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Preventing Crane Accidents

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Preventing Crane Accidents

preventing crane accidents

I’m Ed Smith, a personal injury lawyer in Sacramento. Cranes play an essential and irreplaceable role in the construction and manufacturing industries. The history of cranes dates back to the 6th century when the ancient Greeks used manually operated and powered machines to lift heavy loads while constructing large structures.

Modern-day cranes are faster, lighter, safer, and much easier to operate. They also have a wide range of functionality and can perform a variety of different tasks.

The unfortunate fact, however, is that despite the development of safety technologies and the increased emphasis on crane operation training, crane accidents continue to happen even today with alarming regularity. Many issues need to be addressed about the safety of crane operators as well as the people who work with cranes.

Data from the US Bureau of Labor Statistics shows that four types of cranes are most often involved in fatal accidents – mobile cranes, overhead cranes, truck mounted cranes, and rail mounted cranes.

The people who are most often involved in crane-related fatalities are construction laborers, electricians, cutters, welders, brazers, and solderers. Crane and tower operators, in comparison, are only involved in a small percentage of fatalities.

Common Causes of Crane Accidents

According to the Occupational Safety and Health Administration (OSHA), the most common causes of crane accidents are:

  • The boom or crane coming into contact with overhead power lines (accounts for nearly 45% of accidents)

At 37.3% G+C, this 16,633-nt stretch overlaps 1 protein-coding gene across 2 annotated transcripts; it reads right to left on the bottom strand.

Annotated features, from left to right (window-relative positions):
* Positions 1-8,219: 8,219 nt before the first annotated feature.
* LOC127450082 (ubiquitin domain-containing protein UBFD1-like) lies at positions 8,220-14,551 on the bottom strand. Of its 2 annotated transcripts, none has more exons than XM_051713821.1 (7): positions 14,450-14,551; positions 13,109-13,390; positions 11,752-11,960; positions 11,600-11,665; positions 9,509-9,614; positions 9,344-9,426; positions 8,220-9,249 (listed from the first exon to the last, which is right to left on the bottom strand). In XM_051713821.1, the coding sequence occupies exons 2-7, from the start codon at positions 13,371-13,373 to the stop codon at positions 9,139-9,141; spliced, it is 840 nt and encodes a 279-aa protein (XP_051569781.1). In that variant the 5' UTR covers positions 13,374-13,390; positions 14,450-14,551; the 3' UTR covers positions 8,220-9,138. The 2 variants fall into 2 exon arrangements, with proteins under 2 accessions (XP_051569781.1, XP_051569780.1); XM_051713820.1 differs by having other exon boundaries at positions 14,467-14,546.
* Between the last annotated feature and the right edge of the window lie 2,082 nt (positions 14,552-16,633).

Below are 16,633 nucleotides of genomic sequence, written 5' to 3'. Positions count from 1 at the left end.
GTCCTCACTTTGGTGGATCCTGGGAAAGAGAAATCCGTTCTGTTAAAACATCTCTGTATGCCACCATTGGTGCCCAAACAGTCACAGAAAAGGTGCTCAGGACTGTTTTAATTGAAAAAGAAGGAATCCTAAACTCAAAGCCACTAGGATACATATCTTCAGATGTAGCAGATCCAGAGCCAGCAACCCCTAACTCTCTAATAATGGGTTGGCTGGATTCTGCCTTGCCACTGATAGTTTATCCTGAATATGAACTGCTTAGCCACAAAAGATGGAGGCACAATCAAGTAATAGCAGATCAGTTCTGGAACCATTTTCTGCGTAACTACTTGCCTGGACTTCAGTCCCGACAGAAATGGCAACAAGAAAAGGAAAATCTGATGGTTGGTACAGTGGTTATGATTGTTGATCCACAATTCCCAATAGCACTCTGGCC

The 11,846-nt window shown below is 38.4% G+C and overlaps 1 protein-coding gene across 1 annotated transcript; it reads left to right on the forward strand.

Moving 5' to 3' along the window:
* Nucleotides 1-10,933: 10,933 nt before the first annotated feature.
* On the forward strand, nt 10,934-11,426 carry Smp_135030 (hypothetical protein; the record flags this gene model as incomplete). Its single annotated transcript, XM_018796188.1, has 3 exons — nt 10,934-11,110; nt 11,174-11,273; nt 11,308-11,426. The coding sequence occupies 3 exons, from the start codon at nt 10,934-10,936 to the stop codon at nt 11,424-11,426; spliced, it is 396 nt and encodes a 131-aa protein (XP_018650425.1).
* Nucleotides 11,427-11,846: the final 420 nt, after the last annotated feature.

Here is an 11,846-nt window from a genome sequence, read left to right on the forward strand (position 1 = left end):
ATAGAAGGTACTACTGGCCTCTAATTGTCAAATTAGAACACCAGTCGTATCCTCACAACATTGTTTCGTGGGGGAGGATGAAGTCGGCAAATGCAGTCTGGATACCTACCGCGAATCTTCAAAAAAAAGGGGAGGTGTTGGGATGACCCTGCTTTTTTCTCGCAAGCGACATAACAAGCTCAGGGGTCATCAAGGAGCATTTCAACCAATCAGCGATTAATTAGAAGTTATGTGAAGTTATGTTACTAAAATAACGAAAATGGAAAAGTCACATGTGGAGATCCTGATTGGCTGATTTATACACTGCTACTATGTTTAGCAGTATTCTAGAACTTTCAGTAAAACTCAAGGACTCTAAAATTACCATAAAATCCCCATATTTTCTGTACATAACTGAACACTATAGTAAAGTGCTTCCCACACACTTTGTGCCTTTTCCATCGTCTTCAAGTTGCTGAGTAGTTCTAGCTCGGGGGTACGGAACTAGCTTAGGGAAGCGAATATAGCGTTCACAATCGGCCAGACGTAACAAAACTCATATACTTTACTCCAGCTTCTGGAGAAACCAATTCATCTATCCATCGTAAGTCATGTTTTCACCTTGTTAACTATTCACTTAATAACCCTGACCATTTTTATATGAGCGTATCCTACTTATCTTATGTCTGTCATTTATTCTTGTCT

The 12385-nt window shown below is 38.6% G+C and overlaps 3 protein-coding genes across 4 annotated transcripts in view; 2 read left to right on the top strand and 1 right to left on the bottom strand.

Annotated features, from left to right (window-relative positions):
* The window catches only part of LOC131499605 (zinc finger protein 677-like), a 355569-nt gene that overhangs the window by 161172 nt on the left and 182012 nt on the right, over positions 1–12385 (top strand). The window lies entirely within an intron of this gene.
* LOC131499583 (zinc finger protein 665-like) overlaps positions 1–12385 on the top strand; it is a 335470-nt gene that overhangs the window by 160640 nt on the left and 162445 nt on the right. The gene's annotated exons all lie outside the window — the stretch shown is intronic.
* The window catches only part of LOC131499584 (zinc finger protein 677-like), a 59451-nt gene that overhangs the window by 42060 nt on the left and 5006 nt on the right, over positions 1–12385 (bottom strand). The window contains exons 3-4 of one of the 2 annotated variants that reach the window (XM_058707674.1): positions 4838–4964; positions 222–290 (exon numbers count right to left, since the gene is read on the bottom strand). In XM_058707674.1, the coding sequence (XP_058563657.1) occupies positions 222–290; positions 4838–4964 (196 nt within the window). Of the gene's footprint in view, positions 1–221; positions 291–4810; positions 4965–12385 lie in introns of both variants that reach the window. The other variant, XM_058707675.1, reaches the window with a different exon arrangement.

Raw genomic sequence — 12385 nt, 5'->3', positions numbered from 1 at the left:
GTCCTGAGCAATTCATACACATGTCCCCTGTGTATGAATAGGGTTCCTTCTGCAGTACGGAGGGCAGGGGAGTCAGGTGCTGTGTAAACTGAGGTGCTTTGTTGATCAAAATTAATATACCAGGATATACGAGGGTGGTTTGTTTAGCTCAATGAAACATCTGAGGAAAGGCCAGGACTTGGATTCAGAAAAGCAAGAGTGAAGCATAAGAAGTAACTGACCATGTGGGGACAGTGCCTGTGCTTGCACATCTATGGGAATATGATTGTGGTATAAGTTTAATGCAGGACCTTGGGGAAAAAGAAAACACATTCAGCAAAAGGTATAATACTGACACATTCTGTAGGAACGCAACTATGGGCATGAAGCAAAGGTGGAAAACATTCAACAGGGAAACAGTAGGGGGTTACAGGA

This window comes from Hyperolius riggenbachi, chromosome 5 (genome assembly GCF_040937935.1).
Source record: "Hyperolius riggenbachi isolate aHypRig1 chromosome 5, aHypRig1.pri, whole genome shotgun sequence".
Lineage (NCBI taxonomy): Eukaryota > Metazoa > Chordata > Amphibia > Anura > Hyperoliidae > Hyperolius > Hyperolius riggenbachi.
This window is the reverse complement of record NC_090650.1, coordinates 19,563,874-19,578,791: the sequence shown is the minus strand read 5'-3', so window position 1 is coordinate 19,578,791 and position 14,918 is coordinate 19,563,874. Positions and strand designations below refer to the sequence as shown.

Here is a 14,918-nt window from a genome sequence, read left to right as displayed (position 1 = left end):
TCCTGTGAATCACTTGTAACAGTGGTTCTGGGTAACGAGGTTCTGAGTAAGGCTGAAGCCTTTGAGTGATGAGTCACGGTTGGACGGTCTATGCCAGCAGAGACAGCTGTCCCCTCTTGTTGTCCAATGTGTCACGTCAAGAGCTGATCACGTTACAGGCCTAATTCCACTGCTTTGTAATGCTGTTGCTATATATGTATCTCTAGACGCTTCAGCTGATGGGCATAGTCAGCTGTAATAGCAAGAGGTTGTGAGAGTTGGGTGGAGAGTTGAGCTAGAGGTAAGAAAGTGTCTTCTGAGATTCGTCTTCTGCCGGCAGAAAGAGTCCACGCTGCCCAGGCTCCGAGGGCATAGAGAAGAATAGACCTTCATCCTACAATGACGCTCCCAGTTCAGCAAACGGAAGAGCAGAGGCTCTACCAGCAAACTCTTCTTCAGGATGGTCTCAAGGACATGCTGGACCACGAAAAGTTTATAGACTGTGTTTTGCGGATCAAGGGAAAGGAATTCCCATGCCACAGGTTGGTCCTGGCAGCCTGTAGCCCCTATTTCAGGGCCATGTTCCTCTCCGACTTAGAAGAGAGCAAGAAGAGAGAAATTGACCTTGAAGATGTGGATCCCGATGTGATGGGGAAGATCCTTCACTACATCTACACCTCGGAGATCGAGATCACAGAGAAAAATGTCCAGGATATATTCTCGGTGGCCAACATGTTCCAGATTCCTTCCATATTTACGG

• Crane overturning while in motion
  • A load getting dropped due to human or mechanical error
  • The boom of the crane collapsing during an operation
  • People getting struck or crushed by the crane’s counterweight
  • Rigging failures

Most crane accidents can be broadly divided into two categories – accidents where the crane or boom comes into contact with a power line and accidents where people are struck or crushed by a dropped load, boom collapse, or crane collapse.

Types of Hazards with Crane Operation

Crane operators and the people who work near cranes face many hazards at the work site. Understanding the nature of these hazards can make it easier to develop safety measures that can reduce the overall risk of crane accidents.

Power Line Contact: This is the single biggest reason behind most crane accidents. Cranes are huge in size and have a significant working radius. So, they are more likely to come into contact with overhead power lines than any other heavy machinery used in construction and manufacturing sites. When it happens, people in the vicinity, especially if they happen to be touching the crane, can get electrocuted. In most cases, a single contact with a high-voltage power line results in multiple injuries and fatalities.

Excessive Loads: Even the largest of cranes have a maximum load capacity, exceeding which they are prone to tip over or collapse under the sheer weight of the load. When it happens, the people who are working close to the crane tend to get severely injured or crushed to death.

Inadequate Support Equipment: Failure to employ out-rigging systems and counterweights while lifting heavy loads or disassembling the crane could lead to structural failure or cause the crane to tip over and collapse.

If outriggers are not used while extending, lifting, swinging, or lowering the boom, the crane could easily overturn. Similarly, if the boom is not adequately supported while disassembling the crane, it could collapse and crush people nearby.

Lack of Ground Preparation: Cranes, just like any other heavy mobile equipment, can be operated safely only on a solid, stable surface. Operating a crane on a slant as it would be on a hill or slope or soft ground can easily cause it tip over.